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USAAF May 20, 1945
US Army July 25, 1946
Justin Taylan 2003
Lat 18° 11' 0" Long 120° 32' 0" Laoag Airfield is located at an elevation of 25' above sea level at Gabu in Ilocos Norte Province on Luzon in the Philippines. Also known as Gabu Airfield for nearby Gabu. Located between the Gabu River and the Laoag River and Laoag to the northeast. Today known as Laoag Airport or Laoag International Airport.
Built prewar with a single runway.
During December 1941, occupied and used by the Japanese Army and used as an airfield during the Japanese occupation of the Philippines.
On January 24, 1945 Major Simeon Valdez, 2nd Battalion leads a raid on the airfield, burning the headquarters, setting fire to a fuel dump. There are no casualties on the raider's side. Similar attacks follow in the succeeding days.
On February 15, 1945 the Japanese abandoned Laoag Airfield due to the guerrilla raids and soon afterwards occupied by the U. S. Army that began repairing and expanding the single runway for military operations. The runway was expanded to 5,100' x 100' with a 500' overrun at the southern end and a parallel taxiway measuring 150' wide surfaced with asphalt and gravel plus marston matting (PSP). The control tower call sign was "Night Club". The airfield included accommodations for transient personnel.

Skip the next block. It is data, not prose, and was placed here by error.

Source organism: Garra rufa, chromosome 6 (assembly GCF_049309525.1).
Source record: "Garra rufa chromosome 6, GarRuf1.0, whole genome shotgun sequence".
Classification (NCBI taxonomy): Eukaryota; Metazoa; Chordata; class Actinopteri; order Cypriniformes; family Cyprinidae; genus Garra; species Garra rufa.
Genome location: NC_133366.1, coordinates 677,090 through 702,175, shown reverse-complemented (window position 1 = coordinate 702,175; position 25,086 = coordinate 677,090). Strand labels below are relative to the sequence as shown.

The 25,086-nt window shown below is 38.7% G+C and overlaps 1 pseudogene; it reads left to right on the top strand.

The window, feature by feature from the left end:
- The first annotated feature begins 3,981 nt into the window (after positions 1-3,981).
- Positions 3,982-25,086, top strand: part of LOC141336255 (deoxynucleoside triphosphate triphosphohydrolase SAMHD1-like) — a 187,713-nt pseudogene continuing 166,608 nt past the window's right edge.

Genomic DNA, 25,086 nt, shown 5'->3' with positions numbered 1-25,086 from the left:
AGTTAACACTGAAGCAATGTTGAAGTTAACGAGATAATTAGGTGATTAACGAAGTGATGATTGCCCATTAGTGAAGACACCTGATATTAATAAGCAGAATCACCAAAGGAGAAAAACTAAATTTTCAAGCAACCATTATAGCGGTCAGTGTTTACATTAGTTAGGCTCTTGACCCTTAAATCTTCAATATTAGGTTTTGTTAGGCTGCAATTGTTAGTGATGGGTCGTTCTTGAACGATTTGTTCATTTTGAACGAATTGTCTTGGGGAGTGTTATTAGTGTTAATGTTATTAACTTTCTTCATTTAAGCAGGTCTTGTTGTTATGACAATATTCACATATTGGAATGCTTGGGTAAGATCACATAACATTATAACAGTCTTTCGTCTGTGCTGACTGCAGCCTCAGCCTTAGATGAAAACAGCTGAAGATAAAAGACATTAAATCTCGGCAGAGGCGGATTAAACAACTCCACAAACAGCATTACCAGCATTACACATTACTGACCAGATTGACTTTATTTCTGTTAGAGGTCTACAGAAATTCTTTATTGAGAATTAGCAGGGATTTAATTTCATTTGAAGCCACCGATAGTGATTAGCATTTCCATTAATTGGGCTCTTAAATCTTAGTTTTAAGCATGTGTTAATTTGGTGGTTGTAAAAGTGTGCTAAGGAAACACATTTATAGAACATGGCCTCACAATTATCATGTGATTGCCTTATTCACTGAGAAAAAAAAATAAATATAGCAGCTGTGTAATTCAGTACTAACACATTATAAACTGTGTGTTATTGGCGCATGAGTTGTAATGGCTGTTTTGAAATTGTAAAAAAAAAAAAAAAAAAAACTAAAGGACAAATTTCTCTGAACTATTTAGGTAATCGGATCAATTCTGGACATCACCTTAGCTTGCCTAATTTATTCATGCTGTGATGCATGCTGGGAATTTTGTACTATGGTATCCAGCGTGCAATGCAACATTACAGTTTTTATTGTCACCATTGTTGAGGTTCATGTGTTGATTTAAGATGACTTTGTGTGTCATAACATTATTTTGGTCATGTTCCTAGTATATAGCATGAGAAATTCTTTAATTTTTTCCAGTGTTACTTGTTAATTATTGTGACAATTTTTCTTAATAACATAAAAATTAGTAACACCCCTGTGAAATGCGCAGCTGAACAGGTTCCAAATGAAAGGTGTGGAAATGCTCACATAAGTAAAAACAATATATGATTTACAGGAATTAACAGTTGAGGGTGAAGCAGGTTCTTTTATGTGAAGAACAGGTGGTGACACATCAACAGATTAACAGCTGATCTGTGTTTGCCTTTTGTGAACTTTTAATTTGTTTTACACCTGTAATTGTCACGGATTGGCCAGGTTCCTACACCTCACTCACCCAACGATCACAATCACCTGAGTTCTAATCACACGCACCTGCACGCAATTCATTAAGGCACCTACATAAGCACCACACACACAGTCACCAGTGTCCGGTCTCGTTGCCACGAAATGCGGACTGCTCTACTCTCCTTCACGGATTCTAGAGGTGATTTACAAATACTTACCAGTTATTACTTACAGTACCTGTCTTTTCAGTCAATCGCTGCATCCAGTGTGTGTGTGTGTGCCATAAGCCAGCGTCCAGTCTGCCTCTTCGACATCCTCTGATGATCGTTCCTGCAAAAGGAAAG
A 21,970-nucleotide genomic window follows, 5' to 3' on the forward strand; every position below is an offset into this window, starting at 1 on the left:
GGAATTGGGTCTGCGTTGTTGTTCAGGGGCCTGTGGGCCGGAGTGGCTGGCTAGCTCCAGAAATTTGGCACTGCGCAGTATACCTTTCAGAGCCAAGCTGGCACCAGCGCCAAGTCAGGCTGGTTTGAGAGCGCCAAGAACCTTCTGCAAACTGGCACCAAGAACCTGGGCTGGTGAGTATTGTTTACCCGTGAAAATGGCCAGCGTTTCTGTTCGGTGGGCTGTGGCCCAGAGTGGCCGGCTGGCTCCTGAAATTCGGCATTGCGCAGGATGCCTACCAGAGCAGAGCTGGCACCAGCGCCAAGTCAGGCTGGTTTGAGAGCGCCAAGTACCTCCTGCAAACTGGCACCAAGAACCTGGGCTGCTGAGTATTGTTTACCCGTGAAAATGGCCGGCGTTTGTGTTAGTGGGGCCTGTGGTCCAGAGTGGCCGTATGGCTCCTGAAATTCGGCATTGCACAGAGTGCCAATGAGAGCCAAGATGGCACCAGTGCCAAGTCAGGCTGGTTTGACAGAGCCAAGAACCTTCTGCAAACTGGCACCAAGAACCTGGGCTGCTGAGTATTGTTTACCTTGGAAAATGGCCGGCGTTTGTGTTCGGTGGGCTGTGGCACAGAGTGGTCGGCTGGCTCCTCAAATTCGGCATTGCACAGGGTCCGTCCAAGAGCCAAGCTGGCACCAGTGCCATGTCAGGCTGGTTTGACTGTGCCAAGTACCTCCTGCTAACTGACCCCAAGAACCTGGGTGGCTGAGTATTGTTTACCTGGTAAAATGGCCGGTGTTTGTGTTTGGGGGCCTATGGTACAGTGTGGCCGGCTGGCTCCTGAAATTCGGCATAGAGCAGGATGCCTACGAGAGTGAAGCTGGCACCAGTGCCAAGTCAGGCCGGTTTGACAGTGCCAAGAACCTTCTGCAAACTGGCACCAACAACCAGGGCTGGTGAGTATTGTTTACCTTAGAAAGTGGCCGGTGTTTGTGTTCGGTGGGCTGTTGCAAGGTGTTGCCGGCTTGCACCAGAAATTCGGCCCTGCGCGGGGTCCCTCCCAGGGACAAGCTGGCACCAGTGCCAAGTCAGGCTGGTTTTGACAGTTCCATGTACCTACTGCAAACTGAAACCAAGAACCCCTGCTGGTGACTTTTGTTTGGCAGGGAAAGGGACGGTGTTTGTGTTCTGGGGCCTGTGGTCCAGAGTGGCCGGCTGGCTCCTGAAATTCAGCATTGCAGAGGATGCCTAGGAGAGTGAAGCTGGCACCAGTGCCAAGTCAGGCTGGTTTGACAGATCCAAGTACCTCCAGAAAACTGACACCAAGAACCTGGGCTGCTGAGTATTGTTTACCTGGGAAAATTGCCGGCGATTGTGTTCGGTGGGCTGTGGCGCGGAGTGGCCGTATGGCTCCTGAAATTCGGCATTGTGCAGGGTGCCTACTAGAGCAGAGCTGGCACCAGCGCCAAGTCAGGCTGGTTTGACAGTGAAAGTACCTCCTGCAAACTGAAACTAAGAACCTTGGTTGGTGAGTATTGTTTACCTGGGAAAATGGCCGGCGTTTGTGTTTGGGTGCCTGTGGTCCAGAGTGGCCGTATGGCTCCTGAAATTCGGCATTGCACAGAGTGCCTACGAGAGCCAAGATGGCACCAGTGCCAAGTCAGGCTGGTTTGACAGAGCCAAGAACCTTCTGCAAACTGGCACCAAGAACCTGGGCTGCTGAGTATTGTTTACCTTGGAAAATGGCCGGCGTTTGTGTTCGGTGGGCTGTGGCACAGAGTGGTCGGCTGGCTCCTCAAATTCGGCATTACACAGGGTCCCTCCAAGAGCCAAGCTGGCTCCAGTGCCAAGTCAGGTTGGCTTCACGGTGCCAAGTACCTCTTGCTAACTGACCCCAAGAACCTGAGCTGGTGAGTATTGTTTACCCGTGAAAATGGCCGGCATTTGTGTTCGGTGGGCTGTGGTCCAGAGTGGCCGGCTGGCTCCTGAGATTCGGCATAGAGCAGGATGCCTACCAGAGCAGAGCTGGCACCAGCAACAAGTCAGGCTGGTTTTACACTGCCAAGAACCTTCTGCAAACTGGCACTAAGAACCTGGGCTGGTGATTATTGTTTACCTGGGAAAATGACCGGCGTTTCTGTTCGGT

By April 1945, the first U. S. Army Air Force (USAAF) fighters and transport squadrons began arriving from Mangaldan Airfield until all units moved northward in August 1945 to Ie Shima Airfield.
American units based at Laoag
3rd Air Group, 4th FS (P-51s) Mangaldan April 5, 1945–August 9, 1945 Ie Shima
3rd Air Group HQ & 3d FS (P-51s) Mangaldan April 19, 1945–August 9, 1945 Ie Shima
3rd Air Commando Group, 318th TCS (C-47's) Mangaldan April 29, 1945–August 25, 1945 Ie Shima
Still in use today as Laoag Airport or Laoag International Airport as a civilian airport serving Ilocos Norte Province with domestic flights from around the Philippines and internationally from China and Taiwan. The single runway is oriented 19/01 measures 9,120' x 148' surfaced with concrete. Airport codes: ICAO: RPLI IATA: LAO.
Index to Air Bases - Research Report No. 85, I.G. No 9185 - July 30, 1944
Airdromes Guide Southwest Pacific Area - 1 July 1945
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